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United Southern Assurance Company v Aetna Life & Casualty Insurance Company; Michigan Court of Appeals; (COA-PUB, 5/21/1991; RB #1482)

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Michigan Court of Appeals; Docket No. 117975; Published  
Judges Reilly, Wahls, and Doctoroff; Unanimous; Per Curiam 
Official Michigan Reporter Citation:  189 Mich App 485; Link to Opinion alt  


STATUTORY INDEXING:  
Nature and Scope of PPI Benefits (Property Damage and Loss of Use) [§3121(1)]  
General / Miscellaneous [§3123]

TOPICAL INDEXING: 
Motor Vehicle Code (Definition of Parking) (MCL 257.38)   


CASE SUMMARY:  
In this unanimous per curiam Opinion, the Court of Appeals affirmed the trial court's summary disposition in favor of plaintiffs on their claim for recovery of property protection benefits under the parked vehicle provisions of §3121 and §3123 of the No-Fault Act. The vehicle that sustained injury was a semi-tractor trailer that the driver pulled over onto the shoulder of westbound 1-96 in order to read a road map. The truck was not experiencing any mechanical difficulty. The driver brought the truck to a stop so that it was parallel to the solid white line marking the edge of the highway and set both the tractor and truck brakes. The tires closest to the main traveled portion of the highway were about 18 inches from the solid white line. The truck engine was running and the headlights, cab lights, marker lights, emergency flasher lights, and brake lights were all on. The semi-tractor trailer was in this stationary position for approximately two minutes when a drunk driver rear ended the semi-tractor causing physical damage to the rig.  

The Court of Appeals affirmed the trial court's ruling and held: (1) that the semi-tractor trailer was "parked" within the meaning of §3123(1 )(a); and (2) it was not parked in such a manner as to cause unreasonable risk of the damage which occurred.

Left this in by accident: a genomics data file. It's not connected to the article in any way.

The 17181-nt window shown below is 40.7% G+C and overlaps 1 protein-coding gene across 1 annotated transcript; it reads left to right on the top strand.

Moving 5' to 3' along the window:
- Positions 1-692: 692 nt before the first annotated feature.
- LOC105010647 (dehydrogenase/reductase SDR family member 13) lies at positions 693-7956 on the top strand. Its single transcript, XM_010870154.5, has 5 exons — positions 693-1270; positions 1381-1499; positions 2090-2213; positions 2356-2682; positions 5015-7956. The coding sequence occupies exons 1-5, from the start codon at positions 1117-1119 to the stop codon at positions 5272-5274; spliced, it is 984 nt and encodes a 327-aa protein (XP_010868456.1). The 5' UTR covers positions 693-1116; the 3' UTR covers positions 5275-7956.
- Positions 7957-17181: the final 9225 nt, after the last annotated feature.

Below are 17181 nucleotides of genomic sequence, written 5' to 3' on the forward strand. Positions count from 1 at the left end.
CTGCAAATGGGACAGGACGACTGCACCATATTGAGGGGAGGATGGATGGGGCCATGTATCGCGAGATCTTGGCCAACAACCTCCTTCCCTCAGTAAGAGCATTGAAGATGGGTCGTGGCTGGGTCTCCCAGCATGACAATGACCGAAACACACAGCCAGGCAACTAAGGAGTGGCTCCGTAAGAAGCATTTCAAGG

With regard to whether or not the semi-tractor was "parked," the court held that the trial court was correct in relying upon the definition of "parking" as found in §33 of the Motor Vehicle Code, which defines parking as "standing a vehicle, whether occupied or not, upon a highway, when not loading or unloading, except when making necessary repairs." The court noted that this Motor Vehicle Code definition is virtually identical to the definition of "park" as defined in Webster's New Collegiate Dictionary. The court stated that, "Dictionary definitions are appropriate in interpreting a statute." The dictionary defined "park" as "to bring to a stop and keep standing at the edge of a public way." Accordingly, the court stated, "We therefore find that the trial court did not err in ruling that 'parking means standing.' We agree with the trial court that, for purposes of §3123, a vehicle is 'parked' when it has been brought to a stop and is standing at the edge of a highway. This court has previously held that parking is a form of stopping."  

In finding that the semi-truck was not parked in such a way as to cause unreasonable risk of the injury that occurred, the court noted that generally such a determination is a matter of law for the trial court where the facts are undisputed. The court further examined two provisions of the Motor Vehicle Code (MCLA 257.672 and MCLA 257.59a) and rejected the contention that a distinction exists between vehicles stopped, parked, or standing on the shoulder of a highway due to an emergency or mechanical difficulty and vehicles that are stopped, parked, or standing on the shoulder of a highway for other reasons. In rejecting the significance of this distinction, the court stated:

"We do not believe that a determination of whether a parked vehicle creates an unreasonable risk of damage depends upon such a distinction. We find that the determination as to whether a parked vehicle creates an unreasonable risk of damage turns on the manner in which it is parked. Accordingly, even if the truck were parked on the shoulder in violation of MCLA 257.672, that violation is not a basis for concluding that the truck was parked so as to create an unreasonable risk of the damage which occurred."

The court also held that the trial court was correct in denying plaintiffs' motion for attorney fees under §3148 of the No-Fault Statute in light of the fact that the defendant's denial of benefits was not "unreasonable" as there was a legitimate question of statutory construction concerning the meaning of the word "parked" as used in §3123(1 )(a).  


Lansing car accident lawyer Stephen Sinas is the lead editor of the appellate case summaries published on this site regarding the Michigan auto insurance law. To learn more about how Stephen Sinas and how the Sinas Dramis Law Firm can help you if you have been injured in a Michigan auto accident, visit SinasDramis.com.

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